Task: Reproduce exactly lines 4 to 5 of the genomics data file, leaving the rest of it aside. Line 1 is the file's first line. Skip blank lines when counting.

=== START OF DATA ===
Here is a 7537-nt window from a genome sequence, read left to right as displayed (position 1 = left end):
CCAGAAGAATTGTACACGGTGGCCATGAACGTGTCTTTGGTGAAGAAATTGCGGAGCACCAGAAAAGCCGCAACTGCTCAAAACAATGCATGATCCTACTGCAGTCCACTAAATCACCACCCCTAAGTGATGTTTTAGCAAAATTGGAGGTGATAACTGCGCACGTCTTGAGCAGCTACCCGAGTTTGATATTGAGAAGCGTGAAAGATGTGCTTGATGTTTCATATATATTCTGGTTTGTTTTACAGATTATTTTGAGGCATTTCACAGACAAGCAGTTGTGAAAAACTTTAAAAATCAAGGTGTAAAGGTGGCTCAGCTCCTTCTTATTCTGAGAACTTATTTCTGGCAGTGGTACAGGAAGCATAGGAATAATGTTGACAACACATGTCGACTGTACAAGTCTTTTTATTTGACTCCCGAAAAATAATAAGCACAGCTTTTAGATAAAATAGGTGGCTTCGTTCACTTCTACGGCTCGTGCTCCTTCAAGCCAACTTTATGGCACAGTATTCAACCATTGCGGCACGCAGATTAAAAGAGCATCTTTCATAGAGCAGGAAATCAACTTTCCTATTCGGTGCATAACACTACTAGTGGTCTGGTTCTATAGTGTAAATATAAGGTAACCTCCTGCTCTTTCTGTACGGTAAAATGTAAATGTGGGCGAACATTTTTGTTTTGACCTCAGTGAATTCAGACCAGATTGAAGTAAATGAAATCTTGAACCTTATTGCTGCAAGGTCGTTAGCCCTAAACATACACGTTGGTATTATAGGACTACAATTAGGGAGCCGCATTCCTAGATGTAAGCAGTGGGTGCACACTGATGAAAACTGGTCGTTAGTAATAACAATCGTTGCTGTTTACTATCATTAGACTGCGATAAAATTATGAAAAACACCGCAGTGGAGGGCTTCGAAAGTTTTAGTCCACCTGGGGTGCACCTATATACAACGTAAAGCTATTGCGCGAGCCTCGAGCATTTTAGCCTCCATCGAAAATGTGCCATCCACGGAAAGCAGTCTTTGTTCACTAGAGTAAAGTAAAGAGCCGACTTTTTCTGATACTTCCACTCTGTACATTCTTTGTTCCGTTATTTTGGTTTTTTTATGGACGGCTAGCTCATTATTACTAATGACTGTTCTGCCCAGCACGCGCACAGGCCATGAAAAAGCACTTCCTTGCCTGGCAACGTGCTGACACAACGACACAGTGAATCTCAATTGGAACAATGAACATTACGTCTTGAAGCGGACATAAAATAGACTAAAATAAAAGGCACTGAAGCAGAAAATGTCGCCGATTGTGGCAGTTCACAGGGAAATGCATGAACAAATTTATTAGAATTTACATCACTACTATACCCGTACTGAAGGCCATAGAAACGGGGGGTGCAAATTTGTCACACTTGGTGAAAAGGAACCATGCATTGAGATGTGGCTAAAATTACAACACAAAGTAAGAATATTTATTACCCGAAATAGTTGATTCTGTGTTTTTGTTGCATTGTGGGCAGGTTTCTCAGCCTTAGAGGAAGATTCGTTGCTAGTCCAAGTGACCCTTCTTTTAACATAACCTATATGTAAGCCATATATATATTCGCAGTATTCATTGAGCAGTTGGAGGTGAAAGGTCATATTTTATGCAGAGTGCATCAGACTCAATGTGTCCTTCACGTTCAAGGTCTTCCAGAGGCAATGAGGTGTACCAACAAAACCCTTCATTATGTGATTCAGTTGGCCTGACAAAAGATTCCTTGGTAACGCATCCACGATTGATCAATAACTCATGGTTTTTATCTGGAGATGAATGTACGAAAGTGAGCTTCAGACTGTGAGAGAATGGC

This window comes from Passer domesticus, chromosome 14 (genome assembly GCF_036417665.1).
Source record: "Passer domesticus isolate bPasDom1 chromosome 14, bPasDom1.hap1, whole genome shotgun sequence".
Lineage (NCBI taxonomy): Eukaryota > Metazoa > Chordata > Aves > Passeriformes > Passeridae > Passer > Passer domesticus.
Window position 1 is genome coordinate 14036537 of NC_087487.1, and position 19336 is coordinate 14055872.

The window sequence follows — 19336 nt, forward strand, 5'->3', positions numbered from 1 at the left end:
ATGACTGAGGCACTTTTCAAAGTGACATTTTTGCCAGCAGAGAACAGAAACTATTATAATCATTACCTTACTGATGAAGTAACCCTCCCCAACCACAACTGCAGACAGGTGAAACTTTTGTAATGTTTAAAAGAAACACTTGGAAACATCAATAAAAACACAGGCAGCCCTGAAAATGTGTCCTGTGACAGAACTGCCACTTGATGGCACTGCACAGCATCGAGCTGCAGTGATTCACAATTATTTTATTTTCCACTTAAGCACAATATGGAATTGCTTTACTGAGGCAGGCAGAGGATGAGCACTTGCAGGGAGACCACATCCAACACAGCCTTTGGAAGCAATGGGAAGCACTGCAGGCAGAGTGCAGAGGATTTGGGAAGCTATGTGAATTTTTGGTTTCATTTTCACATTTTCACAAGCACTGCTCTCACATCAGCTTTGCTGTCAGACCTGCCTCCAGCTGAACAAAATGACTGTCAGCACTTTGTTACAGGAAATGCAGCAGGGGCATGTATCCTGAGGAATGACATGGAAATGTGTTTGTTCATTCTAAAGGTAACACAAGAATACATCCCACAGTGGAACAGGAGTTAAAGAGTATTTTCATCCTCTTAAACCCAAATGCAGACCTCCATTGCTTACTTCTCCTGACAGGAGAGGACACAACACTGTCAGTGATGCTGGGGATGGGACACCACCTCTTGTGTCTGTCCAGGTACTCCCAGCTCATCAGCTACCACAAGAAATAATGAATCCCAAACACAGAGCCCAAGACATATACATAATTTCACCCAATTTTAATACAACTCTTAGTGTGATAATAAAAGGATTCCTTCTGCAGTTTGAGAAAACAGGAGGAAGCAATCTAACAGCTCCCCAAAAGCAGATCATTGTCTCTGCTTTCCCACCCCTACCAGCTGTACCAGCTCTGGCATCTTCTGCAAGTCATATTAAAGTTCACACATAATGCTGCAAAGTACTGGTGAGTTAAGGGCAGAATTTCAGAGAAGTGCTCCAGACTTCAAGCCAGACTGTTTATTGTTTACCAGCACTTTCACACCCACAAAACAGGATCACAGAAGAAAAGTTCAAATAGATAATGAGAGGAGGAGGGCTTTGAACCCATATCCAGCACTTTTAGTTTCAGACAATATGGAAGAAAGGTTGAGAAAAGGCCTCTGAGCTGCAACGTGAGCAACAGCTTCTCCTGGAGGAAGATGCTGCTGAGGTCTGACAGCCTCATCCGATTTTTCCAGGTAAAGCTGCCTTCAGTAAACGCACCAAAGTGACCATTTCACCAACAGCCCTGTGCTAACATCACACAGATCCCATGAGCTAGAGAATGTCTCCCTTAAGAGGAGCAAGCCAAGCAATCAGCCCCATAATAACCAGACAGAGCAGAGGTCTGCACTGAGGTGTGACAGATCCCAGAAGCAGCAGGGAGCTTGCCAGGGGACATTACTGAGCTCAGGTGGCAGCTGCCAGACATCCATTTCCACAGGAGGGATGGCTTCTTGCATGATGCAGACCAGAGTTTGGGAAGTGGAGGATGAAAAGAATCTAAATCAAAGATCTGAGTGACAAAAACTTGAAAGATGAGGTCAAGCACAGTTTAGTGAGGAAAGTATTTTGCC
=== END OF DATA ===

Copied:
Source record: "Passer domesticus isolate bPasDom1 chromosome 14, bPasDom1.hap1, whole genome shotgun sequence".
Lineage (NCBI taxonomy): Eukaryota > Metazoa > Chordata > Aves > Passeriformes > Passeridae > Passer > Passer domesticus.